Slaughter’s Big Rip Off was largely composed and arranged by JBs trombonist and band leader Fred Wesley and includes ‘Transmographication’ from Wesley’s aborted solo album project. Elsewhere you get plenty of JBs funk with the irresistible descending chords of ‘People Get Up And Drive Your Funky Soul’ and the intricate street-funk of ‘Slaughter Theme’ particular standouts. Vocalist Lyn Collins makes the most of her one track with an impressive performance on the slinky ballad ‘How Long Can I Keep It Up.’ Made up of songs rather than ‘chase scene’/’love scene’ tracks, ‘Slaughter…’ sounds more like a decent JBs/James Brown album than a film soundtrack.
1974’s Hell Up In Harlem soundtrack featured an all-star session cast including Motown bass-supremo James Jameson, Joe Sample on keys and Dennis Coffey on guitar. Breaking with blaxploitation convention, Hell Up In Harlem is mostly made up of songs with only two instrumental pieces (and an instrumental version of the title track). Starr’s distinctive half-rough/half-sweet voice is expertly backed up by a Mizell brothers production that is a little rawer than their usual smooth and sophisticated vibe. If it wasn’t a soundtrack, Hell Up In Harlem would work perfectly well as a standalone artist album and was definitely a career highlight for Starr.
With substantial input from band leader and trombonist Fred Wesley, James Brown’s first soundtrack album presented several examples of the stark, taut funk sound the JBs had perfected by ’72 as well as mellower tracks like ‘Sportin’ Life’ and straight-up soul like the bluesy ‘Like It Is, Like It Was’ or the soft-focus heartbreak of ‘Mama’s Dead.’ Black Caesar also included stone-cold funk classic ‘Mama Feelgood’ from vocalist Lyn Collins. In a discography that ranges from earth-shapingly influential to disappointingly lacklustre, Black Caesar is one of Brown’s stronger and more cohesive efforts.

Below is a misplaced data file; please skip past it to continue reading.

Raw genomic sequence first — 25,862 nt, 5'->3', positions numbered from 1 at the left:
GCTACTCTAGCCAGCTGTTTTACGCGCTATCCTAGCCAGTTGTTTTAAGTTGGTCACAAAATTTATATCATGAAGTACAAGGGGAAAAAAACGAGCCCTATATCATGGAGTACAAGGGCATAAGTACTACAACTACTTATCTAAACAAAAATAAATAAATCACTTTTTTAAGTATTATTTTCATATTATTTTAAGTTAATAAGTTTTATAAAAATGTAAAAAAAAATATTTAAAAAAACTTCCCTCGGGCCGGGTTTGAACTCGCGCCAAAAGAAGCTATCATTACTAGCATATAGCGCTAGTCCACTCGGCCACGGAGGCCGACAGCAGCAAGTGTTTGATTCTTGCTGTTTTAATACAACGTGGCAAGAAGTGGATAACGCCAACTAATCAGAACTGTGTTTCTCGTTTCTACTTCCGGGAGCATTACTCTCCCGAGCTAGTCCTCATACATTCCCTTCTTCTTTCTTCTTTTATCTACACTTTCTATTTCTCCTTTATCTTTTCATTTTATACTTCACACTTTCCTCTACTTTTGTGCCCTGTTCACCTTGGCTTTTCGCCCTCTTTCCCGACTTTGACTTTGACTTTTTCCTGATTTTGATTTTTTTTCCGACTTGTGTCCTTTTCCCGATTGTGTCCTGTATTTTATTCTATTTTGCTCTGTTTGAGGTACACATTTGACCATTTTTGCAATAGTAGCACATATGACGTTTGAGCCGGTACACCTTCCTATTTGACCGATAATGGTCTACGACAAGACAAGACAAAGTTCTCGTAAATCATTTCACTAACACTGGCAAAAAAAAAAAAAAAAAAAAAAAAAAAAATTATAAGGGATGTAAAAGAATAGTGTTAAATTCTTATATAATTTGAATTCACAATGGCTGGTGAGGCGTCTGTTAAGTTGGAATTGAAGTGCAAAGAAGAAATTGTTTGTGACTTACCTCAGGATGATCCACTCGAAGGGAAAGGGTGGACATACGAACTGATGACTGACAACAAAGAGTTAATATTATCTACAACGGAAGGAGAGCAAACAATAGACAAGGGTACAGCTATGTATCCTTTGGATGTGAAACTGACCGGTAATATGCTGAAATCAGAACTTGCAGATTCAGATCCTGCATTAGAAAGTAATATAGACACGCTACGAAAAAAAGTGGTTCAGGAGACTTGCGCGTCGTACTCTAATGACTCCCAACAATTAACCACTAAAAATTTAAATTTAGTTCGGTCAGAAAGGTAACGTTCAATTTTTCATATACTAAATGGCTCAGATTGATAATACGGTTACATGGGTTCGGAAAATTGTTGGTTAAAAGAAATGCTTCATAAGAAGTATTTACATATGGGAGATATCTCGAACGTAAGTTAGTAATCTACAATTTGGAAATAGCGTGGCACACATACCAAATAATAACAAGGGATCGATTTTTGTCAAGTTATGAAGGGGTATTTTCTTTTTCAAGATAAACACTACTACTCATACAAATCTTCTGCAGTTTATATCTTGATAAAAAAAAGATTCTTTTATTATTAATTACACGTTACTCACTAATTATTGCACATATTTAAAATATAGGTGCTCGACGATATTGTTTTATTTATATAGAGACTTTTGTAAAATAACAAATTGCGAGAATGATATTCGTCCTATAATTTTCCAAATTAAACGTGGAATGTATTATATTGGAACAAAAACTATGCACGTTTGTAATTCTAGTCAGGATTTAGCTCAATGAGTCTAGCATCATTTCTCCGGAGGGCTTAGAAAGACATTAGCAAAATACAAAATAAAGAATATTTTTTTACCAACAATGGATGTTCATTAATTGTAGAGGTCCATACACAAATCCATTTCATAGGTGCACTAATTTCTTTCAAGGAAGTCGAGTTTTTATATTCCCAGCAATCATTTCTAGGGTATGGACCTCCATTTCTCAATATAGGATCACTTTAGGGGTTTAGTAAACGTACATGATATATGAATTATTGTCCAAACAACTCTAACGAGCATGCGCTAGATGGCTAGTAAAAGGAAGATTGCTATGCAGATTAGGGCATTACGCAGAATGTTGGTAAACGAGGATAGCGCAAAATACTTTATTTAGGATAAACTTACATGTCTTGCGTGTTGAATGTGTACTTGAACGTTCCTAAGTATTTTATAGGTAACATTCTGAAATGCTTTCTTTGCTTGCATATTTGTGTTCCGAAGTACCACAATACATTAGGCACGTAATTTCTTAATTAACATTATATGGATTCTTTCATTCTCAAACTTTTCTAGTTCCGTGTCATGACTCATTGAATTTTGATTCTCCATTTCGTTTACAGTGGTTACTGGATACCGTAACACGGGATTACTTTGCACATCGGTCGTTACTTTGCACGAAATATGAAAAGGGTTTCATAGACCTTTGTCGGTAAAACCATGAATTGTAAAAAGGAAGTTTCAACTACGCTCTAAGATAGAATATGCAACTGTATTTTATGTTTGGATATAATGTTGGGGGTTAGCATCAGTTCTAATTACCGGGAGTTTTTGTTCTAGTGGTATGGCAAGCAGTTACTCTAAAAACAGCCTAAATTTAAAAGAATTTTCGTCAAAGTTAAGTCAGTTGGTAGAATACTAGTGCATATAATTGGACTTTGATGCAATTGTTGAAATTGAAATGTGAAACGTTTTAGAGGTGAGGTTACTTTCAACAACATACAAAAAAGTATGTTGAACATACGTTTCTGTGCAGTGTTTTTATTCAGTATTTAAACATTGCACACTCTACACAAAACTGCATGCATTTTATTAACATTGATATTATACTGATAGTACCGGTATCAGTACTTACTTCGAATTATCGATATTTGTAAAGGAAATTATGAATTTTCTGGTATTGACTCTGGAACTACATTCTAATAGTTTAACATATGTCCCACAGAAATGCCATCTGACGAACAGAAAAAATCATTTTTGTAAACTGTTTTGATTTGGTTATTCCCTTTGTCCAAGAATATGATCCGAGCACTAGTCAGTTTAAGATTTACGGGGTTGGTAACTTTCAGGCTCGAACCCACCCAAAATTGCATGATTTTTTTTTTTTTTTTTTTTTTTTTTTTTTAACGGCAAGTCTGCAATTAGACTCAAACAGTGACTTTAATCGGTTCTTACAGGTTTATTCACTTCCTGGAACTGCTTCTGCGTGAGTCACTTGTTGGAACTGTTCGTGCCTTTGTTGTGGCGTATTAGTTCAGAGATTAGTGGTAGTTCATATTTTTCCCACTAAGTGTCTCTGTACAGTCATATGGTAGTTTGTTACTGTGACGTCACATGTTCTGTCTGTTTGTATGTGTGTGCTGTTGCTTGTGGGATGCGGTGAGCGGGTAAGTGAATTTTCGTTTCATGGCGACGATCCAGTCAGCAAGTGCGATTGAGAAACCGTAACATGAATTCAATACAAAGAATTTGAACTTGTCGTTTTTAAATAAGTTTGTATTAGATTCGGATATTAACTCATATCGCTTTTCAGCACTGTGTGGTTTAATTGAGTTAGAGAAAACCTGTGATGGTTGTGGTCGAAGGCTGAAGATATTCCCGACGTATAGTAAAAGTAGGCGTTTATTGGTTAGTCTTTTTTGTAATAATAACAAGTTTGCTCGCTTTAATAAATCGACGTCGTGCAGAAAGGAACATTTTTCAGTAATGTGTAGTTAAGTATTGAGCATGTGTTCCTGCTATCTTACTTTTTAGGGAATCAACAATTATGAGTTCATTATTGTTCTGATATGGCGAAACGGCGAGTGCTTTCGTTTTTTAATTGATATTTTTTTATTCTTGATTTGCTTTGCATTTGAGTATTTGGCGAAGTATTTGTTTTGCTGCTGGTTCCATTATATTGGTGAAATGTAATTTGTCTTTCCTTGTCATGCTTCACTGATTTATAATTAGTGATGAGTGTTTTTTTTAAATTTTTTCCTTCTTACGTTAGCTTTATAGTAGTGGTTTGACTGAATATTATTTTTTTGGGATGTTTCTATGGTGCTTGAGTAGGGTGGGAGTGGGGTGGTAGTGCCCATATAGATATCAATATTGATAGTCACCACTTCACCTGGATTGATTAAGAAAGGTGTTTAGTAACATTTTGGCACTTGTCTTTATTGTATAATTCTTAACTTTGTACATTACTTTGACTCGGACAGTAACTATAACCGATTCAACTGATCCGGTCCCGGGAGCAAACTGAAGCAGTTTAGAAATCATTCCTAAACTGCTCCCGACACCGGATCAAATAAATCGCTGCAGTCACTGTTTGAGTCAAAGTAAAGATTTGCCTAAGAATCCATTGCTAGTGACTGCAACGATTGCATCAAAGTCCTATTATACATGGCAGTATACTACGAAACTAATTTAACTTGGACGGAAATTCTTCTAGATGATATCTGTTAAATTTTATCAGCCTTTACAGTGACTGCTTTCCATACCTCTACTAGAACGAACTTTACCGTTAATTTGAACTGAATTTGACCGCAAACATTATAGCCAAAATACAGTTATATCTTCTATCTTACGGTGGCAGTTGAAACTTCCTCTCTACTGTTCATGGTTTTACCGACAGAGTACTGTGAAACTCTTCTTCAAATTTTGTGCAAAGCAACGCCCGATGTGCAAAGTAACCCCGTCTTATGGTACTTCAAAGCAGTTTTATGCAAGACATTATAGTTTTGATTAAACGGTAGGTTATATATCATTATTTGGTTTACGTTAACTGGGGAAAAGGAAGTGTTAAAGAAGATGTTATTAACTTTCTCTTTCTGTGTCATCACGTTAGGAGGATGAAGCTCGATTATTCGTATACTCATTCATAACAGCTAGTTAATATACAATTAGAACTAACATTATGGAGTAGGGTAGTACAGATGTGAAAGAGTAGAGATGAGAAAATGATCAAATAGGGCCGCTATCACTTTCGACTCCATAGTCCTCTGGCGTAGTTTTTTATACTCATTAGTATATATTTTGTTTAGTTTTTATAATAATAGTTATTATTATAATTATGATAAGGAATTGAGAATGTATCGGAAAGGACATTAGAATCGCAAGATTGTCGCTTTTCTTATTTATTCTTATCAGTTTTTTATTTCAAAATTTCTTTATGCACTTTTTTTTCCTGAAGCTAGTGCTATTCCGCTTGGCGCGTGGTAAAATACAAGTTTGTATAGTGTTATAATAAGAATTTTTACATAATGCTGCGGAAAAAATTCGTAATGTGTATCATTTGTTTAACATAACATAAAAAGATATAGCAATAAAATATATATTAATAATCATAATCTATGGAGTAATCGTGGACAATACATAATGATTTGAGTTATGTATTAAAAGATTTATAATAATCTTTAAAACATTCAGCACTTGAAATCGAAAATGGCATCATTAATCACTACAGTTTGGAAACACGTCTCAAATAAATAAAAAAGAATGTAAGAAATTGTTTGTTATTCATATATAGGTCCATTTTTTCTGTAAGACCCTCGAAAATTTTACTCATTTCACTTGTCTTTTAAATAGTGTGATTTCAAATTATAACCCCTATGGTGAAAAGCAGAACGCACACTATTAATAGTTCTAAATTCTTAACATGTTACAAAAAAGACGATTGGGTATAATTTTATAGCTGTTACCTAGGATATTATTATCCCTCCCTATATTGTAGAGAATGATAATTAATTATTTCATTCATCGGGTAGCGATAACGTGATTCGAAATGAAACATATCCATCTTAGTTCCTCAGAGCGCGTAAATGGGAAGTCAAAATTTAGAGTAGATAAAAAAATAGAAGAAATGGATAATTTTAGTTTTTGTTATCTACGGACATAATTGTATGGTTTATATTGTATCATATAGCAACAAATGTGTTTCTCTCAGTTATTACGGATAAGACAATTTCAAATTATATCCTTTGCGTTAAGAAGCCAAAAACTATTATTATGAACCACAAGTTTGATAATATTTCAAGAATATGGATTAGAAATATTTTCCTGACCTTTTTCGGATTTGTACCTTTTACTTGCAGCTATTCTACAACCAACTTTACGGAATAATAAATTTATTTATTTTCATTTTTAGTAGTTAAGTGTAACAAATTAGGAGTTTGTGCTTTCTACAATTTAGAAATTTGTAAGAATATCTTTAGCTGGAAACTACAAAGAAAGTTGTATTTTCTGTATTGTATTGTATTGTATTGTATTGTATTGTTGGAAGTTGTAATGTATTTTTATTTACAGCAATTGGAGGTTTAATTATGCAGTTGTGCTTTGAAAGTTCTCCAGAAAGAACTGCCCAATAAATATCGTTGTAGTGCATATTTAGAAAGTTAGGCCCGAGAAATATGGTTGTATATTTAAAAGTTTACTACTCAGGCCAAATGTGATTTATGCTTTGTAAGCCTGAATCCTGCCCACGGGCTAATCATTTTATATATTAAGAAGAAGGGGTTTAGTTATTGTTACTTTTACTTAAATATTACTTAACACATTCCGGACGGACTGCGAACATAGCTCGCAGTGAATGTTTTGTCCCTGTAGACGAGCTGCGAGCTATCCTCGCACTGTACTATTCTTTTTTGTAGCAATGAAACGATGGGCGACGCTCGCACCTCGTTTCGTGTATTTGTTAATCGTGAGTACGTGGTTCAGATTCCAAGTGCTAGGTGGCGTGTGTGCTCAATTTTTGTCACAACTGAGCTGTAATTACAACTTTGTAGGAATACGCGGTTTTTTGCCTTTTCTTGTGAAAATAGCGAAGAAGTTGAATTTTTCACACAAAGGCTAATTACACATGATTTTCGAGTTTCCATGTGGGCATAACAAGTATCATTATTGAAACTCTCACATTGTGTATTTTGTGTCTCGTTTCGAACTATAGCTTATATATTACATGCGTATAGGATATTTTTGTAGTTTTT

The highly influential Superfly soundtrack was put together by the Chicago soul dream team of Johnny Pate arranging and orchestrating Curtis Mayfield’s funk and soul parables and paeans. It stands above most early seventies Black film soundtracks because of the quality of the songwriting and with only two instrumental tracks, this is a soundtrack full of exquisitely crafted soul songs. From the unexpected string coda at the end of ‘Little Child Running Wild’ to the pitched percussion on ‘Pusherman’ or the circular un-resolving chords of ‘Think,’ Superfly is a highly inventive album too, setting a standard that Mayfield’s contemporaries would struggle to reach.
Soul drummer extraordinaire Bernard Purdie’s soundtrack album to the 1974 movie Lialeh is an absolute treat. Eschewing the bongo/conga-driven wah wah ‘chase scene’ aesthetic of many blaxploitation soundtracks, Purdie instead put together a gorgeous collection of laid-back soul and funk, all underpinned by his peerless drum work. With not a bad track in the seven that make up its thirty-three minutes, Lialeh features four vocal tracks with the easy swing of the title track a particular joy, and three tightly played, nimbly arranged instrumentals, ending on the effortless, euphoric funk of ‘Hap’nin.’